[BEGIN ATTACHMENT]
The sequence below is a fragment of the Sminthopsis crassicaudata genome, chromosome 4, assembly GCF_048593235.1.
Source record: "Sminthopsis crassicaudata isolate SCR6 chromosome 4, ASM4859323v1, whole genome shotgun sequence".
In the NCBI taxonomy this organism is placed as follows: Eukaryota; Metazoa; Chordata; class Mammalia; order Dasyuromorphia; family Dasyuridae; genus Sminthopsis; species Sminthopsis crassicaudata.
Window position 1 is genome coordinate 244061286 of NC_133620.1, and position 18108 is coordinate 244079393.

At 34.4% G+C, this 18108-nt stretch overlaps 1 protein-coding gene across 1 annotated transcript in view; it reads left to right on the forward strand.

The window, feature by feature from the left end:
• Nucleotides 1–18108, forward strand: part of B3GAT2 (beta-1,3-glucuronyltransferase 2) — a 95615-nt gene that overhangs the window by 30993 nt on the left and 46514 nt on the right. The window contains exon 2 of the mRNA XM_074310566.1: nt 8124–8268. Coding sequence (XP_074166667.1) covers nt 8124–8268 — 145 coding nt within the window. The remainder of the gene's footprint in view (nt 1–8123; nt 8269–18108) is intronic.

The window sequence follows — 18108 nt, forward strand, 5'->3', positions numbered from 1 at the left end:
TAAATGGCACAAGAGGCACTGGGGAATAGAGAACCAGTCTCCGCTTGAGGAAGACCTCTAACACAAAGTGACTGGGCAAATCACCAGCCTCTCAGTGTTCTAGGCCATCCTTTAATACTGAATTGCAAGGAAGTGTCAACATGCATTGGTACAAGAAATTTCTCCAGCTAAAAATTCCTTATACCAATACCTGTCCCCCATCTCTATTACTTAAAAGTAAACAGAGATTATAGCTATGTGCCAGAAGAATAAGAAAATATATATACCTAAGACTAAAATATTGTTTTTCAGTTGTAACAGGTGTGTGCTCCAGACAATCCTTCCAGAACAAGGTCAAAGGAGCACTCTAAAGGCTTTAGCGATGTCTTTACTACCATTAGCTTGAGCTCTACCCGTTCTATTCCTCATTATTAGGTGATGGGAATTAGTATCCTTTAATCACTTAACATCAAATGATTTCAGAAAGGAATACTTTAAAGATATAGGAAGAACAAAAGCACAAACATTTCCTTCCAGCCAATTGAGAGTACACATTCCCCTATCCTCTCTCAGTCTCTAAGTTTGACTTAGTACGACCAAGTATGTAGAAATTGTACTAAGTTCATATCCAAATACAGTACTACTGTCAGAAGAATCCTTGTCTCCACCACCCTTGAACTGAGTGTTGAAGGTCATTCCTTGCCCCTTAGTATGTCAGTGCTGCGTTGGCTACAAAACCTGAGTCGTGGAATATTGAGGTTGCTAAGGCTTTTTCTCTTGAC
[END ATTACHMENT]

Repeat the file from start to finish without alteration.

The sequence below is a fragment of the Sminthopsis crassicaudata genome, chromosome 4, assembly GCF_048593235.1.
Source record: "Sminthopsis crassicaudata isolate SCR6 chromosome 4, ASM4859323v1, whole genome shotgun sequence".
In the NCBI taxonomy this organism is placed as follows: Eukaryota; Metazoa; Chordata; class Mammalia; order Dasyuromorphia; family Dasyuridae; genus Sminthopsis; species Sminthopsis crassicaudata.
Window position 1 is genome coordinate 244061286 of NC_133620.1, and position 18108 is coordinate 244079393.

At 34.4% G+C, this 18108-nt stretch overlaps 1 protein-coding gene across 1 annotated transcript in view; it reads left to right on the forward strand.

The window, feature by feature from the left end:
• Nucleotides 1–18108, forward strand: part of B3GAT2 (beta-1,3-glucuronyltransferase 2) — a 95615-nt gene that overhangs the window by 30993 nt on the left and 46514 nt on the right. The window contains exon 2 of the mRNA XM_074310566.1: nt 8124–8268. Coding sequence (XP_074166667.1) covers nt 8124–8268 — 145 coding nt within the window. The remainder of the gene's footprint in view (nt 1–8123; nt 8269–18108) is intronic.

The window sequence follows — 18108 nt, forward strand, 5'->3', positions numbered from 1 at the left end:
TAAATGGCACAAGAGGCACTGGGGAATAGAGAACCAGTCTCCGCTTGAGGAAGACCTCTAACACAAAGTGACTGGGCAAATCACCAGCCTCTCAGTGTTCTAGGCCATCCTTTAATACTGAATTGCAAGGAAGTGTCAACATGCATTGGTACAAGAAATTTCTCCAGCTAAAAATTCCTTATACCAATACCTGTCCCCCATCTCTATTACTTAAAAGTAAACAGAGATTATAGCTATGTGCCAGAAGAATAAGAAAATATATATACCTAAGACTAAAATATTGTTTTTCAGTTGTAACAGGTGTGTGCTCCAGACAATCCTTCCAGAACAAGGTCAAAGGAGCACTCTAAAGGCTTTAGCGATGTCTTTACTACCATTAGCTTGAGCTCTACCCGTTCTATTCCTCATTATTAGGTGATGGGAATTAGTATCCTTTAATCACTTAACATCAAATGATTTCAGAAAGGAATACTTTAAAGATATAGGAAGAACAAAAGCACAAACATTTCCTTCCAGCCAATTGAGAGTACACATTCCCCTATCCTCTCTCAGTCTCTAAGTTTGACTTAGTACGACCAAGTATGTAGAAATTGTACTAAGTTCATATCCAAATACAGTACTACTGTCAGAAGAATCCTTGTCTCCACCACCCTTGAACTGAGTGTTGAAGGTCATTCCTTGCCCCTTAGTATGTCAGTGCTGCGTTGGCTACAAAACCTGAGTCGTGGAATATTGAGGTTGCTAAGGCTTTTTCTCTTGAC